Virginia Journal of Public Health Features Research Directed by Hollins Professor

Virginia Journal of Public Health Features Research Directed by Hollins Professor

Academics, Research

September 16, 2022

Virginia Journal of Public Health Features Research Directed by Hollins Professor Abubakarr Jalloh

Two research projects led by a Hollins University professor have been published by the official journal of the Virginia Public Health Association.

“Learning Modalities and Mental Health During the COVID-19 Pandemic: A Literature Review,” a paper coauthored by Assistant Professor of Public Health Abubakarr Jalloh and Annie Morgan ’22, and “Examining the [Social] Determinants of Health Among Immigrant and Refugee Families: Lessons Learned from the Field,” a poster presentation by Jalloh, appear in the Spring/Summer 2022 issue of the peer-reviewed Virginia Journal of Public Health.

“Learning Modalities and Mental Health During COVID-19” grew out of Jalloh and Morgan’s faculty-student research fellowship at Hollins in 2021. With an emphasis on Virginia, they looked at the potential impact of learning modalities (in person/face-to-face, virtual/online, or a hybrid of the two) during the COVID-19 pandemic on the mental health of K-12 students between March 2020 and May 2021. The authors examined 39 data sources, including health and educational sources from two government agencies and three school districts in southwest Virginia.

“The literature reviewed for this study suggests a possible link between some learning modalities and K-12 students’ mental health during the pandemic,” the authors conclude. “While virtual instruction was more likely to lead to negative mental or emotional health (including anxiety, depression, sense of helplessness, isolation, and others), the literature implies a possible link between in-person learning and positive mental health for students, which may be attributed to social interaction and receiving mental health services at school. Hybrid learning has been the least studied of all learning modalities. [It] may be a critical component in addressing the gaps described with virtual and in-person instruction.”

Jalloh and Morgan say their study’s findings should be interpreted “with caution because they are not based on a correlational research design, and thus cannot establish a relationship between any particular learning modality and mental health outcomes. More research is needed in Virginia and across the country to foster our understanding of the potential impact of different learning modalities…in order to come up with recommendations on best practices with a focus on addressing students’ mental health.”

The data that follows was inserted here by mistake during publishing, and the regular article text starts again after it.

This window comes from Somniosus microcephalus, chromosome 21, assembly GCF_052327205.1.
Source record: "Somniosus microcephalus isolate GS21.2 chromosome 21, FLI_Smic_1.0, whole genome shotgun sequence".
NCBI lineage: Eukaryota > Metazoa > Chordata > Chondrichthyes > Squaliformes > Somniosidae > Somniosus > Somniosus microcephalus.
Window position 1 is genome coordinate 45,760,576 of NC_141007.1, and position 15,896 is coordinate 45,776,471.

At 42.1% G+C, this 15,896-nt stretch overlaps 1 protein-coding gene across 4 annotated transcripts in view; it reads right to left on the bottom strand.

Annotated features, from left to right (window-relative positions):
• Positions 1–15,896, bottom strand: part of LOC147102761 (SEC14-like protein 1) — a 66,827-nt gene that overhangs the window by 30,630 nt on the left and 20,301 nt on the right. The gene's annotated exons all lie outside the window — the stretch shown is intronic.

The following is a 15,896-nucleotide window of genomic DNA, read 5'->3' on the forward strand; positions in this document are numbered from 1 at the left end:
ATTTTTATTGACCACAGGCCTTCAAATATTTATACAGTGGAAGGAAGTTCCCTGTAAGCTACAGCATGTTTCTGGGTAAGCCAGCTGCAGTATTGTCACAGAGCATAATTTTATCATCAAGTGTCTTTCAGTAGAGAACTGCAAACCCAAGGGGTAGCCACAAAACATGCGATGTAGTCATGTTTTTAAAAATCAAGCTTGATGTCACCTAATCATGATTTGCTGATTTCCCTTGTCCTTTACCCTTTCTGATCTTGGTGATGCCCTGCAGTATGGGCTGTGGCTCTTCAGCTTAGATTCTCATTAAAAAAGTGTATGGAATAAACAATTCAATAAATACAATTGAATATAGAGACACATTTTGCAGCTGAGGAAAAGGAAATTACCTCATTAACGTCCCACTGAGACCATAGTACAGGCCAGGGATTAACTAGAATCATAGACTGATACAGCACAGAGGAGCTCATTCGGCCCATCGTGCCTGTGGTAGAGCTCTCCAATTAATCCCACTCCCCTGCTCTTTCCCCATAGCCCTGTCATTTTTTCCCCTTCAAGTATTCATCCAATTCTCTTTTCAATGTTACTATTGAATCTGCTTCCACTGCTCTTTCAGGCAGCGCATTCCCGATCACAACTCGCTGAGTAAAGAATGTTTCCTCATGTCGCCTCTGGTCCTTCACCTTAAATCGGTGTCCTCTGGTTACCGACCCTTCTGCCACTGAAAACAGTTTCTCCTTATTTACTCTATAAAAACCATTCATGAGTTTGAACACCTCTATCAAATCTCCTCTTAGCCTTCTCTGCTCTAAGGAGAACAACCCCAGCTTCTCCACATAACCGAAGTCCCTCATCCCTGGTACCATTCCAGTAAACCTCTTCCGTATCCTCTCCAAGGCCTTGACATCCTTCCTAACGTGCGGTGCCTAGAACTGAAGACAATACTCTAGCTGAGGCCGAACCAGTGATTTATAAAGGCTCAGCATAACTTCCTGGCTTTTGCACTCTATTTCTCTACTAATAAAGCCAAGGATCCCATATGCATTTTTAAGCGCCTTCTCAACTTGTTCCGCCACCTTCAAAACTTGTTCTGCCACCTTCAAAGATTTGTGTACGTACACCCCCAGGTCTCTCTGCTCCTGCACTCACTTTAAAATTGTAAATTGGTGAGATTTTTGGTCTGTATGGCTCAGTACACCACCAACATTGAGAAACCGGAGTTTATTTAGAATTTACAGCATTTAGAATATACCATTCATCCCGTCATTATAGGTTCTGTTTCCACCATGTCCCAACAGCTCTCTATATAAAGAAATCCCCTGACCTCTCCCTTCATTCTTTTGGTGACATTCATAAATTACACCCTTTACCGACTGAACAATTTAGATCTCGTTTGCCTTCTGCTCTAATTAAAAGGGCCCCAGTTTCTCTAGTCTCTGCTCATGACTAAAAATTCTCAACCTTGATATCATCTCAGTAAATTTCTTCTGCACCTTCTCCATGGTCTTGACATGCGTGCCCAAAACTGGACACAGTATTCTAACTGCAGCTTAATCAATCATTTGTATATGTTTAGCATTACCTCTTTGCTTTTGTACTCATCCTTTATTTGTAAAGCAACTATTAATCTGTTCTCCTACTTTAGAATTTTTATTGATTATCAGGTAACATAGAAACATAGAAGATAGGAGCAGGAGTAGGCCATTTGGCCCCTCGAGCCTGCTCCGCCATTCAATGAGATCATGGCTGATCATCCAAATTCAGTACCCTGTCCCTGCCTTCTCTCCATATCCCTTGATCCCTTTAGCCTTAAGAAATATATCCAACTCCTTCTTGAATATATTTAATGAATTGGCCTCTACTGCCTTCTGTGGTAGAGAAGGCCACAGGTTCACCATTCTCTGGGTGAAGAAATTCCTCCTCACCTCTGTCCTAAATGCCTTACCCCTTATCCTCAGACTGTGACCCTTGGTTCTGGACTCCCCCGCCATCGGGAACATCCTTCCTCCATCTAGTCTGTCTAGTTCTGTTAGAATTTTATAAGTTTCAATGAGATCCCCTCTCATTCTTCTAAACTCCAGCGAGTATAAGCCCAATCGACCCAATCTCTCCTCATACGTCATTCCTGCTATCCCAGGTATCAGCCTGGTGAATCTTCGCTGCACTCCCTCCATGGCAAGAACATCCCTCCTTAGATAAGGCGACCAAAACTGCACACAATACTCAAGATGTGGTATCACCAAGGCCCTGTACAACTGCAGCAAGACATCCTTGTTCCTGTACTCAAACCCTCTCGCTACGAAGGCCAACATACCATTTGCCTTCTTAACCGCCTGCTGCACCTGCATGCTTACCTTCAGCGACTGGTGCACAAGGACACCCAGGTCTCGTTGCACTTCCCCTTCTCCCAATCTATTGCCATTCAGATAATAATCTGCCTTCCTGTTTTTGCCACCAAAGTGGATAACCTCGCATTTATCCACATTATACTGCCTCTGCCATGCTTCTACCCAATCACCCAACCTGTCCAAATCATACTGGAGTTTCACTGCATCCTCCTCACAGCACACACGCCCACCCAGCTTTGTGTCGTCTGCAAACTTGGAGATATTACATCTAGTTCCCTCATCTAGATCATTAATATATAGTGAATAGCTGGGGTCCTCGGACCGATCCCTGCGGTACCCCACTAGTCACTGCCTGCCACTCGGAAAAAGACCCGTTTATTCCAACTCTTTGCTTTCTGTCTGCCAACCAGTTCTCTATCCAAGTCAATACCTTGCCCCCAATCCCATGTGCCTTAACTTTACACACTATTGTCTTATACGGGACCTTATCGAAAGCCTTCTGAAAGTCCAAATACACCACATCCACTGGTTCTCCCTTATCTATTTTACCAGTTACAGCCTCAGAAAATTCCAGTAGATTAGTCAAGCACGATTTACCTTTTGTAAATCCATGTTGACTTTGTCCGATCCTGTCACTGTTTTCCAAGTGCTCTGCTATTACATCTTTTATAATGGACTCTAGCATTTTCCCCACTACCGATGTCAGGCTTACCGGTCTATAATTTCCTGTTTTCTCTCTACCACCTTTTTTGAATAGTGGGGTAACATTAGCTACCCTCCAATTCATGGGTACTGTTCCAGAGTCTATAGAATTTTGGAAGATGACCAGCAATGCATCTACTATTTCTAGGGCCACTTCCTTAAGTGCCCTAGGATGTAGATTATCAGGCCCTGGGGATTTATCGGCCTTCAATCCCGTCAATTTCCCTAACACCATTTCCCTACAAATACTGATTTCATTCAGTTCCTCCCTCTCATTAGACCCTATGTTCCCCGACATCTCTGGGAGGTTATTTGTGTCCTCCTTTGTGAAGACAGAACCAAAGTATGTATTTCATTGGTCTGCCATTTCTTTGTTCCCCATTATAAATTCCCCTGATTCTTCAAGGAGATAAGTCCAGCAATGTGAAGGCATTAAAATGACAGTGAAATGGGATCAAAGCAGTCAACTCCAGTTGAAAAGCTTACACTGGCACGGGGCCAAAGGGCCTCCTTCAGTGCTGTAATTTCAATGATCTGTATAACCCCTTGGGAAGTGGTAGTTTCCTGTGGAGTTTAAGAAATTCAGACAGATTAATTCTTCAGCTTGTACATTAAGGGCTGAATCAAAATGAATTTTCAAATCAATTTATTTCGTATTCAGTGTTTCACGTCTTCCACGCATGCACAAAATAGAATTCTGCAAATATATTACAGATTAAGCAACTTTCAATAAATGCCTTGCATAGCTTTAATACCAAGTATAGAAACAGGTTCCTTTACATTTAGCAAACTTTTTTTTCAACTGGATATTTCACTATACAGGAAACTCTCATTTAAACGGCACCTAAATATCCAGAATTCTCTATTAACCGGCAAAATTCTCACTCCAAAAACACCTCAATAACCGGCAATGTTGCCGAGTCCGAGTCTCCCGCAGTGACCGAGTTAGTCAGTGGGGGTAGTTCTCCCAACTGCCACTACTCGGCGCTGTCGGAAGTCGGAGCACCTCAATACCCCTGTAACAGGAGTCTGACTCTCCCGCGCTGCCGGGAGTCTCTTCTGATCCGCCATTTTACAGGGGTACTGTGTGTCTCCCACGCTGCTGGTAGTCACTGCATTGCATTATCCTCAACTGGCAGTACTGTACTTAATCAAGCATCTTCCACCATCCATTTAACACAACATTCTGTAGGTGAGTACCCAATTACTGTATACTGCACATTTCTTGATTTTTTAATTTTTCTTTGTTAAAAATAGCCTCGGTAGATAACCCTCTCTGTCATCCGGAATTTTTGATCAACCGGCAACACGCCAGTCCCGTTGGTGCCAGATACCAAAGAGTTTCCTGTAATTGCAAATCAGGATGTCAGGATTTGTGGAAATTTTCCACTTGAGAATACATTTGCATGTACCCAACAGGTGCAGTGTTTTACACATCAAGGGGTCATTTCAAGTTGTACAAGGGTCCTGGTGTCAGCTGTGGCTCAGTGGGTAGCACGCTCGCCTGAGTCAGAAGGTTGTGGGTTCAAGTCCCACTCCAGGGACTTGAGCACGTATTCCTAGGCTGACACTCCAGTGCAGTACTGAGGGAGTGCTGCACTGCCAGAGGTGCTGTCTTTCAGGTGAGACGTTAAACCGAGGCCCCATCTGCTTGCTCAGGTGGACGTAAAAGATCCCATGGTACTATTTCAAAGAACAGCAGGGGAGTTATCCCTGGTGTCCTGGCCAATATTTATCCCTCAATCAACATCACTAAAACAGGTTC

“Examining the [Social] Determinants of Health Among Immigrant and Refugee Families: Lessons Learned from the Field” reflects Jalloh’s extensive background working with immigrant/refugee families, students, and out-of-school youth from diverse ethnicities and nationalities. He drew upon his first-hand experience with migrant agricultural workers across Iowa and his collaborative endeavors with healthcare providers in bridging the gap that often emerges due to sociocultural differences between migrant families and local healthcare providers.

“These families frequently move across the U.S. in search of agricultural work,” Jalloh explains in the poster presentation’s abstract. “This migration exposes them to a myriad of challenges and opportunities related to social determinants of health.”

Jalloh cites the language barrier; deficits in insurance, transportation, and information about how and where to access essential social services; and confusion regarding medical and dental bills as some of the primary obstacles faced by migrant agricultural workers in Iowa. Still, most migrant workers in the state reported gains they had made regarding income, improved educational options for their children, a greater ability to support families back home with money, and meeting new people from different places and learning about other cultures.

“Understanding the social determinants of health that impact the lives of migrant agricultural workers and families would help tailor public health interventions, policies, and social services to address the unique challenges experienced by this underserved population,” Jalloh noted. “For example, providing affordable housing and better working conditions are critical to improve their livelihoods and health outcomes.” He stresses the need for further studies of migrant workers’ experiences to better understand their needs.